Big Trouble in Little China: Old Man Jack Volume 2

Written by Anthony Burch and John Carpenter
Art by Jorge Corona
Colored by Gabriel Cassata

Man o man o man o man o man, did I love this comic! LOVED! IT! What did I love so much about it?? I’m glad you asked.


The movie, Big Trouble in Little China, was released in 1987 to generally underwhelming reviews and disappointing box office success but since then it has found success as a cult movie.

I watched the film when I was far too young to be watching a film like that –parents were slack about age recommendations in the 80s – and 7 year old me was instantly hooked; it was funny and the action was badass.

It’s the classic truck-driving-Jack-Burton-gets-coerced-into-the mystical-Chinese-underground-by-his-friend-Wang-Chi-to-rescue-Chi’s-girlfriend-from-the-ancient-sorcerer-David-Lo-Pan-who-plans-on-sacrificing-her-to-release-himself-from-a-curse story… a tale as old as time. #SPOILERALERT They rescue her and all is well by the end #ENEDOFSPOILERS

Set 33 years later, Big Trouble in Little China: Old Man Jack is a sequel story written by the original movie’s director, John Carpenter and published by BOOM! Studios.

Carpenter has done a brilliant job in recreating the tone and recapturing the elements that made the original film so much fun; the larger than life characters, the ridiculous mysticism and the comical action sequences.

Which leads to it’s main strength…


Like, proper funny! Make no mistake that this is a comedy series. Sure, there’s action and pathos, but you’re buying it for the guffaws. There were times I genuinely LOLed whilst reading it.

Much of the comedy comes from the ensembles well-defined personas. All the old gang from the movie are here and, I think it’s fair to say, without the “artistic handbrake” of having real human people having to perform the characters; their personalities have been cranked up to 11.

The witty repartee bounces effortlessly between the three initial protagonists:

David Lo Pan, the antagonist of the original movie seems to have been completely retconned. He’s rather confusingly, on the side of good (I’m sure that this was explained in the 2014 comic series also released by BOOM! Studios) but he still retains his evil tendencies to great comic effect, which leads to arguably the best joke in the book! Also, Lo Pan’s three henchman, The Storms, who were previously very two-dimensional, are fleshed out and add genuine pathos and jeopardy for our unlikely trio of heroes.

Wang Chi is the closest we get to an “every-person” – obviously, only if every person was a badass demon-slayer! — and he’s the only character that even comes close to being describable as competent.

And last but definitely not least, Jack; the mullet-loving, archetypal Alpha male, brimming with toxic-masculinity, unable to accept help or friendship, solving problems with his fists/foot-to-the-groin and refusing to accept responsibility for creating Hell on Earth and awakening the demon Ching Dai.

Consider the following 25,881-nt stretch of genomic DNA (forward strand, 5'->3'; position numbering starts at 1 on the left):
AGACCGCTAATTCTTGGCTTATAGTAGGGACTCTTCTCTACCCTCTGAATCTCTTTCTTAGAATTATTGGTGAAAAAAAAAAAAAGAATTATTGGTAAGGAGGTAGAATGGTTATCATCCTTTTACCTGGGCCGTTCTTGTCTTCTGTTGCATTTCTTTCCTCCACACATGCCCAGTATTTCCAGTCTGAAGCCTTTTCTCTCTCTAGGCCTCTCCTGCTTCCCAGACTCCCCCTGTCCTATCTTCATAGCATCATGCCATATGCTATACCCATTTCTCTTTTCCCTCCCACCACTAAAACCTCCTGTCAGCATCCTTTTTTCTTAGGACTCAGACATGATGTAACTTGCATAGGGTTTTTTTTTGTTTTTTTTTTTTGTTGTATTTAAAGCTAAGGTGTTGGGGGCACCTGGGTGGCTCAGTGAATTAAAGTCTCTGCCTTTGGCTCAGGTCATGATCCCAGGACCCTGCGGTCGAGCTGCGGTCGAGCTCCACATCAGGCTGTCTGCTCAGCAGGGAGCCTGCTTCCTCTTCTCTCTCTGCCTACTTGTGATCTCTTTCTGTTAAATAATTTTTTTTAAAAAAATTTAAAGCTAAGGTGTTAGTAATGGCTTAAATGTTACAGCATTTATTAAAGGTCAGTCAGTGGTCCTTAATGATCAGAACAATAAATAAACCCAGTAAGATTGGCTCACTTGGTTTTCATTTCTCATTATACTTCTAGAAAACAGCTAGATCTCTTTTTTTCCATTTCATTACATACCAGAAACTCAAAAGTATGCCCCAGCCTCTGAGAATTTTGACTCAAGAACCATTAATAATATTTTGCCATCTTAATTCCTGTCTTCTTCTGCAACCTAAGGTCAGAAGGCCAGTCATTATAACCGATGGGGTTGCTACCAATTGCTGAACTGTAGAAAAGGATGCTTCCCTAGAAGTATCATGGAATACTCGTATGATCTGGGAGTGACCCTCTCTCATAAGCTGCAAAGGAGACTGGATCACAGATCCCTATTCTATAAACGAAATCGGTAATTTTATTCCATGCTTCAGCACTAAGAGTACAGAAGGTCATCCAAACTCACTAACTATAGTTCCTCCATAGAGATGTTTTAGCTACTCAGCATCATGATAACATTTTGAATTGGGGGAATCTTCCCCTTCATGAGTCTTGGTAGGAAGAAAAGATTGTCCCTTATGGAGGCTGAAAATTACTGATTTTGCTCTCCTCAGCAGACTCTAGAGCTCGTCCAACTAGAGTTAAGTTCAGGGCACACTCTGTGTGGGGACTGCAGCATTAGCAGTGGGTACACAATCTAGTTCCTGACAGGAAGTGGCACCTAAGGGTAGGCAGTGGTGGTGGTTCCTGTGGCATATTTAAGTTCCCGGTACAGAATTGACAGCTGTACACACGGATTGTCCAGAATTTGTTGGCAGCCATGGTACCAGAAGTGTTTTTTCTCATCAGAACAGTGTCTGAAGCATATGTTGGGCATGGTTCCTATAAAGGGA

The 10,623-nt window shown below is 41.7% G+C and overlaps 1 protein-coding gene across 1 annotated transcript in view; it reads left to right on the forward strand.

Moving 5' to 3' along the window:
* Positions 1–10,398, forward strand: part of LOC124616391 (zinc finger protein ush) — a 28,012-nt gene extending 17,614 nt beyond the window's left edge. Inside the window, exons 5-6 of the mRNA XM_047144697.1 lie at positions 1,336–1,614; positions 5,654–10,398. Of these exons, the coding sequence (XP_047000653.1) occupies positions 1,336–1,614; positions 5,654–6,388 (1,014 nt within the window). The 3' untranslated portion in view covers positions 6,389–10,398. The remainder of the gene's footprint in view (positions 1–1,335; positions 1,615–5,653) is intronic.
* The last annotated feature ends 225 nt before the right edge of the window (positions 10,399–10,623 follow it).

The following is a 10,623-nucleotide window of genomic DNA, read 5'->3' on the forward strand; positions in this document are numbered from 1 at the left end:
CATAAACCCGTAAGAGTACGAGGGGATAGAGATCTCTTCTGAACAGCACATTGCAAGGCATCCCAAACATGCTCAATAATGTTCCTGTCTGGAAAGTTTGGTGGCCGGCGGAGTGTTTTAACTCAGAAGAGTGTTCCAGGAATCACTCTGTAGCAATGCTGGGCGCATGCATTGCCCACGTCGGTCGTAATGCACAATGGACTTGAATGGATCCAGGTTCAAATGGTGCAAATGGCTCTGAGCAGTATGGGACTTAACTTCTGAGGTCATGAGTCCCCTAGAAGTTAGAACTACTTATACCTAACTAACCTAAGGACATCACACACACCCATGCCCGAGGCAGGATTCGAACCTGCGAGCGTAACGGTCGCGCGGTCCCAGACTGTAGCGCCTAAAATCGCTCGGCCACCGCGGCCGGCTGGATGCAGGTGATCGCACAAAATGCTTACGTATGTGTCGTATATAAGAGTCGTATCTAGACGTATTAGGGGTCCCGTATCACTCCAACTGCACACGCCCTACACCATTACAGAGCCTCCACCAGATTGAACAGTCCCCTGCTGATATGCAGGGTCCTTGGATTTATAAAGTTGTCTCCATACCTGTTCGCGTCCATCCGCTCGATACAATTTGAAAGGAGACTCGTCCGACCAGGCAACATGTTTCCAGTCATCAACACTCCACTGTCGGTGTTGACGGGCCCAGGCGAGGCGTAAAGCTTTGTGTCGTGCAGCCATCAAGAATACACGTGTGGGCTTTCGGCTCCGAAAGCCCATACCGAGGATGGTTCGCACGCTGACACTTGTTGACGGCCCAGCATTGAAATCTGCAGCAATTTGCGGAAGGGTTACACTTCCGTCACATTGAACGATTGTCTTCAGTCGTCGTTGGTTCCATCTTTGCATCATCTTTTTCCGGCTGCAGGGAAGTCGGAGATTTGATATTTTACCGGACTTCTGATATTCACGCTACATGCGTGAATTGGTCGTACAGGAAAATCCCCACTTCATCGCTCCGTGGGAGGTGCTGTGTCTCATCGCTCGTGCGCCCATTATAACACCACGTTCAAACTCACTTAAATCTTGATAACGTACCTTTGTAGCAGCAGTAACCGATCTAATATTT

Old Man Jack is very much Jack’s story. Not only is he the catalyst for the events that unfold but is also the prominent character arc followed throughout the narrative. Not only do we see Jack rather gracelessly come face-to-face with the inevitability of old age and perceived uselessness but also learn the importance of fwweeeeeendshiiiiiip!

Definitely one of the funniest comic books I’ve read in a long time!


Jorge Corona was the perfect artist for this story; hyper-characterful and dynamic, perfectly capturing the humour and emotion of Carpenters writing.

This style isn’t for everyone – if you like your heroes illustrated by Alex Ross, Corona may not be your cuppa tea but there’s no denying that the dude can clearly tell a story!

As a side note, I’m sure that I won’t be the first person to notice the similarities between the work of Jorge Corona and Rob Guillory, most famous for his work on Chew.


I think the trade needed a “Previously on Big Trouble in Little China…” at the beginning, just to get everyone up to speed from the get go.

Narratively, there is some sliiiiiightly lazy writing at points. A couple of the characters, who appear firmly set on an ideology, seem to be rather easily swayed to cooperate with a simple talking to, but this is only a tiny complaint and, if I’m being honest, it was refreshing to have our heroes solving conflicts without swinging fists.

Whilst there was some alternative covers at the back of the trade, some extra content would have also have been nice; interviews, character design sketches, etc.


Ultimately, this is the most important critique you can have of a piece of work. I want to read much more of this and have already ordered Big Trouble in Little China: Old Man Jack vol. 1 to try and get my fix!